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Iraq Troops Pause in Advance on Mosul to Drive Out ISIS

At an area church in territory freshly freed from the militants' grip, priests rang bells for the first time in two years as the peshmerga worked to secure the town

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    Kurdish Peshmerga fighters gather near a frontline during fighting with Islamic State militants in Bashiqa, east of Mosul, Iraq, Tuesday, Nov. 8, 2016. Iraqi troops and the Kurdish peshmerga forces are now converging on Mosul, although the deepest advance into an eastern sliver of the city has stalled after militants counterattacked advancing special forces from within built-up, populated areas.

    Iraqi troops consolidated gains in their advance on the northern city of Mosul on Thursday, regrouping as they clear neighborhoods and houses once occupied by the Islamic State group.

    In Mosul proper, where troops have a foothold in a sliver of territory in the city's east, the special forces control the Zahra neighborhood, once named after former dictator Saddam Hussein, military officials said.

    They have taken at least half of the Aden neighborhood and clashes were still ongoing there, while the regular army's ninth division is stationed in east Mosul's Intisar neighborhood, they added, speaking on condition of anonymity because they weren't authorized to brief reporters.

    Col. John Dorrian, a spokesman for the U.S.-led forces operating the key air campaign against IS, said that advancing troops and aircraft have destroyed some 70 tunnels the jihadis had been using to launch surprise attacks from inside densely populated areas.

    "They've set up elaborate defenses, and we have to assume they'll do anything among the civilian population because they don't care about anyone," he said, noting that airstrikes had hit hundreds of IS positions in the three-week old Mosul campaign.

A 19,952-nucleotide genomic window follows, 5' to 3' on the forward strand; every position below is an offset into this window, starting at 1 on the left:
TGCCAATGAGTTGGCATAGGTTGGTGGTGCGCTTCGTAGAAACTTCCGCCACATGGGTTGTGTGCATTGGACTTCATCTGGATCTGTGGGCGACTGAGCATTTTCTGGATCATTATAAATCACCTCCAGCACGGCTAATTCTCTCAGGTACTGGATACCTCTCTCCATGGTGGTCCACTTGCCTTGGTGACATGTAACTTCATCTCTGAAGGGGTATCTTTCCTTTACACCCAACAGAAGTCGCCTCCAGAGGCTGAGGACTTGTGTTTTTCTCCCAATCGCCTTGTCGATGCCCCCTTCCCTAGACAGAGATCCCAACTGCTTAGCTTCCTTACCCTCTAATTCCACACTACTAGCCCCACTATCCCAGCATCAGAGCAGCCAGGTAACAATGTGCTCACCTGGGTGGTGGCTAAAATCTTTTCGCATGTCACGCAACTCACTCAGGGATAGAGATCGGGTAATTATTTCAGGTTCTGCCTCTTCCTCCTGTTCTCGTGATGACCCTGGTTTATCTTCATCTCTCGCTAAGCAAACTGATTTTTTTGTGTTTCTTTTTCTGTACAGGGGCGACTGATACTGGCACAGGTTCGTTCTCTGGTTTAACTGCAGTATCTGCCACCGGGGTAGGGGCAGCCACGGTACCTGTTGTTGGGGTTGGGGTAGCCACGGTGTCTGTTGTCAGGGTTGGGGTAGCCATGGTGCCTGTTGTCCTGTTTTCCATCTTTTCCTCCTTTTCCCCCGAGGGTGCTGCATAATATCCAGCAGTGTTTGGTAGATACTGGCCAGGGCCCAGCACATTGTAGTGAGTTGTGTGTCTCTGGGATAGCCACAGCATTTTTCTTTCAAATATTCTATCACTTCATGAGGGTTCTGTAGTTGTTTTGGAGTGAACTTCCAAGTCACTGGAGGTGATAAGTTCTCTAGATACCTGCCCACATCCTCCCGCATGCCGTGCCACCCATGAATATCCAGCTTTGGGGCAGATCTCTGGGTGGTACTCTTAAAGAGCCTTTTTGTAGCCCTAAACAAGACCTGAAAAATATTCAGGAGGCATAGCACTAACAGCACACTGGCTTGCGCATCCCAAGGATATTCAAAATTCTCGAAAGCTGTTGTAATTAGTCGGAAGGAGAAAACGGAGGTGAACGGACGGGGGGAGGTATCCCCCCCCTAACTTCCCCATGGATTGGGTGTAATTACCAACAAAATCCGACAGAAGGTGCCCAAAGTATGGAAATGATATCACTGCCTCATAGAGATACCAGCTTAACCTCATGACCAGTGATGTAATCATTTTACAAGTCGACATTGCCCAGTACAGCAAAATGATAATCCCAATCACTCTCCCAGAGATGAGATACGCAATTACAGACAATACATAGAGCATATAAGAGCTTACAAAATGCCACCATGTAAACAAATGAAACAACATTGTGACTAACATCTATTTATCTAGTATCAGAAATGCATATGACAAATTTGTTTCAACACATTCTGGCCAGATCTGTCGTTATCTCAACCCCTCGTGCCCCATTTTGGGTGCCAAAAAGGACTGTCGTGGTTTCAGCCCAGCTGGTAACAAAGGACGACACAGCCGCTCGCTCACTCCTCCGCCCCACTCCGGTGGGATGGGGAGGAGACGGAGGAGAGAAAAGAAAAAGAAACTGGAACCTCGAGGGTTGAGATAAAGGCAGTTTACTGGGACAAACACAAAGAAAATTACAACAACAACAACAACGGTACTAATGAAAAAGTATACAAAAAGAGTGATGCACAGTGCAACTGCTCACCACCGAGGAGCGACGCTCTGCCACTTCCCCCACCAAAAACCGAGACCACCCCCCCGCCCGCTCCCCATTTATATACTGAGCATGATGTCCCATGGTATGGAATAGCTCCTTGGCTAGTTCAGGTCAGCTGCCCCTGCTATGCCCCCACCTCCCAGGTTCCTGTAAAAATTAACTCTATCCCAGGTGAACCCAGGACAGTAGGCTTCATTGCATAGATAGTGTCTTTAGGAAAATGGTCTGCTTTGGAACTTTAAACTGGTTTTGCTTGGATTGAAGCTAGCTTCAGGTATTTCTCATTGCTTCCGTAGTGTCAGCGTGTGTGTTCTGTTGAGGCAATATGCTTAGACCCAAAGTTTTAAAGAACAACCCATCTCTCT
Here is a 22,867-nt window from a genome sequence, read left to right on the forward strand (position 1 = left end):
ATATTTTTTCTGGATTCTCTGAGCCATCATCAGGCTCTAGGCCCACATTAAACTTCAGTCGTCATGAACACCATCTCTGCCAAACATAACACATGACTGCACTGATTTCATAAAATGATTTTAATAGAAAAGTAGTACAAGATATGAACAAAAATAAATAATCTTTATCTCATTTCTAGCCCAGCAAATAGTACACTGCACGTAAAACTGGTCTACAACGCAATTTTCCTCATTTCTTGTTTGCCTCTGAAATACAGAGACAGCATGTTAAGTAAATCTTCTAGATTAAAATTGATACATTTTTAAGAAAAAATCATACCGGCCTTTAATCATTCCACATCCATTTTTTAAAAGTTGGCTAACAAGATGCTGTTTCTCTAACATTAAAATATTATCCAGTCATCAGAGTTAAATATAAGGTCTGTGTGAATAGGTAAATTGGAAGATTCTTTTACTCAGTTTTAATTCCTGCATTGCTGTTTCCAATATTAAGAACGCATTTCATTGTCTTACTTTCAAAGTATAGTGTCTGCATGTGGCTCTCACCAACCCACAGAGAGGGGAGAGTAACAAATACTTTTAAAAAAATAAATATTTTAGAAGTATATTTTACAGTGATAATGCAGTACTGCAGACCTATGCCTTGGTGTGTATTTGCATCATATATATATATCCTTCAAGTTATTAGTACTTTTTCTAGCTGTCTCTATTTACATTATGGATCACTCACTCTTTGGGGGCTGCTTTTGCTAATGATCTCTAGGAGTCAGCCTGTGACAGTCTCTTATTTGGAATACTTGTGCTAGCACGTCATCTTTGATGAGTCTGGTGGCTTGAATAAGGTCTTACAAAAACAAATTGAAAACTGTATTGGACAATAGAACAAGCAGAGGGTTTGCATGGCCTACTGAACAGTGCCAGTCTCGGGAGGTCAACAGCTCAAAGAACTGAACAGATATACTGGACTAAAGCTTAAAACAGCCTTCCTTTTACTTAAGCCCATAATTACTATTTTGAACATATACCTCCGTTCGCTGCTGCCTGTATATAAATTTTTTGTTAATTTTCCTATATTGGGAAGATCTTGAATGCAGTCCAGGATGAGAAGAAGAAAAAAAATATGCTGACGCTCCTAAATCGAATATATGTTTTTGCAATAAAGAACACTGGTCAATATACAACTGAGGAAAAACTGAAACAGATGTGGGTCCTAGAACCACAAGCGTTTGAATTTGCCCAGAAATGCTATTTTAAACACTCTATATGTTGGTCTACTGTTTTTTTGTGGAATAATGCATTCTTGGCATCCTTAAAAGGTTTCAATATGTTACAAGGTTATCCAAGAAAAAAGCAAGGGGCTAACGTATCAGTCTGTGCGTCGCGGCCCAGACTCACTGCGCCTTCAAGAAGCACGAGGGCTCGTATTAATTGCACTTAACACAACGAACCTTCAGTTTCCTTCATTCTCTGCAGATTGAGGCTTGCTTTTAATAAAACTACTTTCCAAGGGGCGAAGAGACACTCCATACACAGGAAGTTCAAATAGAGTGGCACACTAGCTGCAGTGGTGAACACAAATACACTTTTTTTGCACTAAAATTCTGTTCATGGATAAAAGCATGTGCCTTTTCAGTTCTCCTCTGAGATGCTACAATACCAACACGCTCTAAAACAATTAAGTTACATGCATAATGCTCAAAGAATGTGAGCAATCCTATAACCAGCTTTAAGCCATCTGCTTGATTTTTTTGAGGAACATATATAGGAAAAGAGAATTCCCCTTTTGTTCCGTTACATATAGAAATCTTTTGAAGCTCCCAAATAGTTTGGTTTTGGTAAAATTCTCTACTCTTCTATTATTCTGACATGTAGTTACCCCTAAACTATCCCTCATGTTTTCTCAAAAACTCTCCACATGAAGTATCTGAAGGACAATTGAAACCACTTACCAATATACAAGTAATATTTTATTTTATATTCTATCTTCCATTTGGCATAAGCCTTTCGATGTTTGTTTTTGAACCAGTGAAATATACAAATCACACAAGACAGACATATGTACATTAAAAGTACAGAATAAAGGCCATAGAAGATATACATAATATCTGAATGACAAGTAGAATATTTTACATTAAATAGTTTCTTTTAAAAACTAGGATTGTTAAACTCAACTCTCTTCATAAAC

Iraqi troops are converging from several fronts on Mosul, the country's second largest city and the last major IS holdout in Iraq. Kurdish peshmerga forces are holding a line outside the city in the north, while Iraqi army and militarized police units approach from the south and government-sanctioned Shiite militias are guarding the western approaches.

    The offensive has slowed in recent days as the special forces, the troops who have advanced the farthest, push into more densely populated areas of the city's east, where they cannot rely as much on airstrikes and shelling because of the risk posed to civilians who have been told to stay in their homes.

    Brig. Firas Bashar, spokesman for Nineveh operations command, says troops south of Mosul have been stopped at the town of Hamam al-Alil while other forces push forward on the city.

    To the northeast, about 13 kilometers (8 miles) from the city, peshmerga continued to take territory in the town of Bashiqa, believed to be largely deserted except for dozens of IS fighters. They have had the town surrounded for weeks, and have assaulted it with mortar and artillery fire.

    At an area church in territory freshly freed from the militants' grip, priests rang bells for the first time in two years as the peshmerga worked to secure the town.

    "We are so happy at the liberation," said priest Elkhoury Alfaran Elkhoury at the Mart Shoomy Church in Bahzani, a village near Bashiqa.

    "They want to give a message to the world, and that message is damage, their message is destruction, their message is death," he said, highlighting damage to the church made by the jihadis while they occupied the area.

    In New York, the U.N. said the progress meant that the days were numbered for the self-styled caliphate declared by IS from Mosul in 2014.

    "This liberation operation marks the beginning of the end of the so-called 'Da'esh caliphate' in Iraq," the U.N. envoy for the country told the Security Council on Wednesday, using the group's Arabic acronym.

    Jan Kubis said that the U.N.'s humanitarian agencies were preparing to shelter even more of the tens of thousands of displaced people as winter approaches. He also warned that reconciliation and restoration of confidence in the government was necessary if the victories against IS are to be lasting.